City Hall

McGinn and Holmes Correct the Record on Pot Arrests

By Erica C. Barnett September 1, 2010

This post has been updated with information from the mayor's office and the city attorney's office.


Mayor Mike McGinn confirmed yesterday that the Seattle Police Department is not---contrary to a recent story in The Stranger---arresting people for marijuana possession, absent any other charge, at an "astronomically higher rate" than in the past.

The paper claimed that 147 people were "arrested" this year for pot possession alone, absent any other violation.

In reality, only six people in the first four months of this year year were even cited (as opposed to arrested) for pot alone, and those incidents "all involved individuals openly smoking marijuana in front of a police officer," according to an FAQ compiled by the mayor's office. The rest were stopped for separate offenses such as outstanding warrants (which wouldn't spur an additional citation) and traffic violations (which aren't criminal offenses).

Moreover, according to information the city attorney's office sent PubliColaof the larger group of individuals who were cited for pot and another offense, only seven were actually arrested during those four months---again, contrary to the Stranger's claim that "Seattle police are arresting more people on low-level marijuana charges this year than any year in the last decade."

Additionally, city attorney Pete Holmes' office has not pursued a single pot-only case this year, and has dropped all charges in all but one incident (that incident involved three separate charges.)

As Seattlecrime.com reported earlier this week, the Stranger's erroneous numbers were apparently based on a misunderstanding of the Seattle Police Department's new reporting system, which automates case referrals, so that, for example, if police pick someone up for an outstanding warrant and find marijuana in their pocket, they'll automatically refer the pot case as well. City attorney Pete Holmes has said he will not prosecute pot possession in such cases.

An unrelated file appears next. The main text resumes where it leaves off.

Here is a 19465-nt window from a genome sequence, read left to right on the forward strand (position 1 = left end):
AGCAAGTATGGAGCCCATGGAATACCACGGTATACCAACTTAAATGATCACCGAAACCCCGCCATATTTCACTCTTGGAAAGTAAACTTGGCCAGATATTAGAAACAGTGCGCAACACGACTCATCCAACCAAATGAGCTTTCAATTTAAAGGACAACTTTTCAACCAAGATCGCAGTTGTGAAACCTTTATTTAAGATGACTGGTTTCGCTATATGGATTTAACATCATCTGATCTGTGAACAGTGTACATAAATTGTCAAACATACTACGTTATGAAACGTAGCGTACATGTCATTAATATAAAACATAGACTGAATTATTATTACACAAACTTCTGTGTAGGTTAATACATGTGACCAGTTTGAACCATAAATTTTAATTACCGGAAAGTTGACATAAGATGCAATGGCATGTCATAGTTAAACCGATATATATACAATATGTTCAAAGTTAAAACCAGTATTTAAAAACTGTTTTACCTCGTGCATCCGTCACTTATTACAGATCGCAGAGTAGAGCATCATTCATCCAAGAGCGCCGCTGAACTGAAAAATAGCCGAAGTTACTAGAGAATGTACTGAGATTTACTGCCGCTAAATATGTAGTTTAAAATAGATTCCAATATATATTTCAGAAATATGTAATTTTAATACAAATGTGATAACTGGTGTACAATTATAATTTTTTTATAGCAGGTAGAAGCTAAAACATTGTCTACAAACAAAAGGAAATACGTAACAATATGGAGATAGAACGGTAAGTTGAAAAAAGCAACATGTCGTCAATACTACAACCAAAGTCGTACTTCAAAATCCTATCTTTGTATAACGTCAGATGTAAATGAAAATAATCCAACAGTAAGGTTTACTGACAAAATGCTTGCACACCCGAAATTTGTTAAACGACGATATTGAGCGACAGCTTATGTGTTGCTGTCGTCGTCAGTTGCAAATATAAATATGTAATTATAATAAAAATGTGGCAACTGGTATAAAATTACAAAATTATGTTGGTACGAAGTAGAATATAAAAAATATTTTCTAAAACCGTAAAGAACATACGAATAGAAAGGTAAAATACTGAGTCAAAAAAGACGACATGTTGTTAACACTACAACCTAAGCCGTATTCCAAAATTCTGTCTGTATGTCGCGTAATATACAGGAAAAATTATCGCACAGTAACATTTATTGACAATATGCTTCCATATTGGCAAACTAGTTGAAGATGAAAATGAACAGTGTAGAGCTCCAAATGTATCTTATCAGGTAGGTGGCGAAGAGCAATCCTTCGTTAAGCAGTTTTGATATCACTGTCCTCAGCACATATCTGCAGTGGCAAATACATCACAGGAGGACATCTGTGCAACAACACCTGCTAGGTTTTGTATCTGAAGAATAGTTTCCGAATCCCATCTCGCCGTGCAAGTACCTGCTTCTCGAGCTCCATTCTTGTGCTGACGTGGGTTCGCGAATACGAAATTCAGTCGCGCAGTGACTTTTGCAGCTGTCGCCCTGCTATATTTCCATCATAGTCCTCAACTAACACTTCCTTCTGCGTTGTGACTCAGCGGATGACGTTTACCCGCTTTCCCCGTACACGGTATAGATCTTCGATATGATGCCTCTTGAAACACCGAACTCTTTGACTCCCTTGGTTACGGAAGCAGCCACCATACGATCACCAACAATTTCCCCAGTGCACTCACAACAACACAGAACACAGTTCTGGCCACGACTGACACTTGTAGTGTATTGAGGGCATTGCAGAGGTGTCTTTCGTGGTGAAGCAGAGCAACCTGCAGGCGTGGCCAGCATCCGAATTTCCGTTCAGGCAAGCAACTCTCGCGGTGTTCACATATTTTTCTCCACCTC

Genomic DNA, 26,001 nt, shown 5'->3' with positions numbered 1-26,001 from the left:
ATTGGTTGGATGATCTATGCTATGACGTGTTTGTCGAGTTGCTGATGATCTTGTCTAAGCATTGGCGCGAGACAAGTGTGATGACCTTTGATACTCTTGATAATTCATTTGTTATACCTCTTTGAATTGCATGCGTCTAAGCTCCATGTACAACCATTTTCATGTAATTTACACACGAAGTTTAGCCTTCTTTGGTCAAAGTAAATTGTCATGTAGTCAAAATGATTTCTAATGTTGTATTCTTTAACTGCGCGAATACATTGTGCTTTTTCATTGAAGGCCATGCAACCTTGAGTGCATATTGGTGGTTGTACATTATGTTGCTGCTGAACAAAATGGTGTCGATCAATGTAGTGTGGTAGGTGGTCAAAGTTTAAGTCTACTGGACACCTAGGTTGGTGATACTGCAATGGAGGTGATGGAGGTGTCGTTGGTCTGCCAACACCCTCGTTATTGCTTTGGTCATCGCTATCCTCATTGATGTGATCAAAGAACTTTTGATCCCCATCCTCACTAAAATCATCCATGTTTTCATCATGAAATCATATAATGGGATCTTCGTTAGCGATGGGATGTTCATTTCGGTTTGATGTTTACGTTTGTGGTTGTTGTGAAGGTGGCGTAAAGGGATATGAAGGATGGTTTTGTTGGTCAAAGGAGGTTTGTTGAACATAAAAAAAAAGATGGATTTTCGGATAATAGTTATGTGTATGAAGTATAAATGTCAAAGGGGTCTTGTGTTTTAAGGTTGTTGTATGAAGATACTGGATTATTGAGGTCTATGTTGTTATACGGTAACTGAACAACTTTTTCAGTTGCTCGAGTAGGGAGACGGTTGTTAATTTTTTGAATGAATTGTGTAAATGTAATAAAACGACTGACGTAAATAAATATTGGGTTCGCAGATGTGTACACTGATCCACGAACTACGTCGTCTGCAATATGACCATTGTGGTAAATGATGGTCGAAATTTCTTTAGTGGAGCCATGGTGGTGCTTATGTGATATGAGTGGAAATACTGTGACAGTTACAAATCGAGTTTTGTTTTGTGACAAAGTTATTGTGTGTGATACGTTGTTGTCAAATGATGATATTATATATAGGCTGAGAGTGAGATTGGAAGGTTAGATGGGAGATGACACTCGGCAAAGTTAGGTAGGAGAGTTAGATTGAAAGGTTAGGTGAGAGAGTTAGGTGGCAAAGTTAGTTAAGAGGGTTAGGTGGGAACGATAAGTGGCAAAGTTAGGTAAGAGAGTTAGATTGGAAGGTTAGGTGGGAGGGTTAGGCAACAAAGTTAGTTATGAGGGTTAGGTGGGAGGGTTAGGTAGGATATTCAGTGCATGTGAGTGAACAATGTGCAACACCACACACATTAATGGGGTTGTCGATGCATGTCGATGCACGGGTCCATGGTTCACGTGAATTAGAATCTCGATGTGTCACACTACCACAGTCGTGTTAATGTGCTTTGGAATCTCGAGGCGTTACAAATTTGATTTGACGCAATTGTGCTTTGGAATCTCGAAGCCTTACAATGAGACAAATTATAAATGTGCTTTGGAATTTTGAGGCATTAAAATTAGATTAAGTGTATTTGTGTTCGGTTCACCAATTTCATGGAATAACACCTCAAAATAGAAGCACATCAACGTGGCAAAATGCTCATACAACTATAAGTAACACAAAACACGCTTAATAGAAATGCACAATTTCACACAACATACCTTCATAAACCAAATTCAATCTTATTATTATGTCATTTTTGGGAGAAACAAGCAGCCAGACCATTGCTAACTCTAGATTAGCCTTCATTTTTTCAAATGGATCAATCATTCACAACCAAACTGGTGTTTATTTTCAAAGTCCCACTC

"What we know about marijuana is that, by law, it's the lowest law enforcement priority of the Seattle Police Department," McGinn said in response to PubliCola's question. "One of the things to understand is that we have a reporting system... and there's been a change in how [cases are] filed. Simple reporting may show an uptick ... but that doesn't mean the person got arrested for it. If they find marijuana, they are bound to report it."

However, McGinn added, "I don't believe we are seeing more arrests. I think police are taking seriously the fact that it's the lowest law enforcement priority. That said, it is still against the law."

McGinn concluded: "You'd do everyone a favor if you don't light up in front of a police officer."

UPDATE: According to a fact sheet put together by McGinn's office, police officers "rarely" cite people solely for marijuana posession.
Although it may appear that marijuana was the “sole charge” in a lot of incident reports, it often looks that way because the reason for the stop was either a traffic citation (which isn’t a criminal charge), or to execute a warrant. If someone is arrested because of an outstanding warrant, the offense for which the warrant was issued isn’t a new violation, so review of the City Attorney’s records would cause one to conclude (incorrectly) that marijuana was the only criminal violation at issue.

Officers are obligated to report every incident completely and correctly---including incidents in which they find pot on someone cited for a separate violation---and they have no discretion in deciding whether to refer a case for prosecution.
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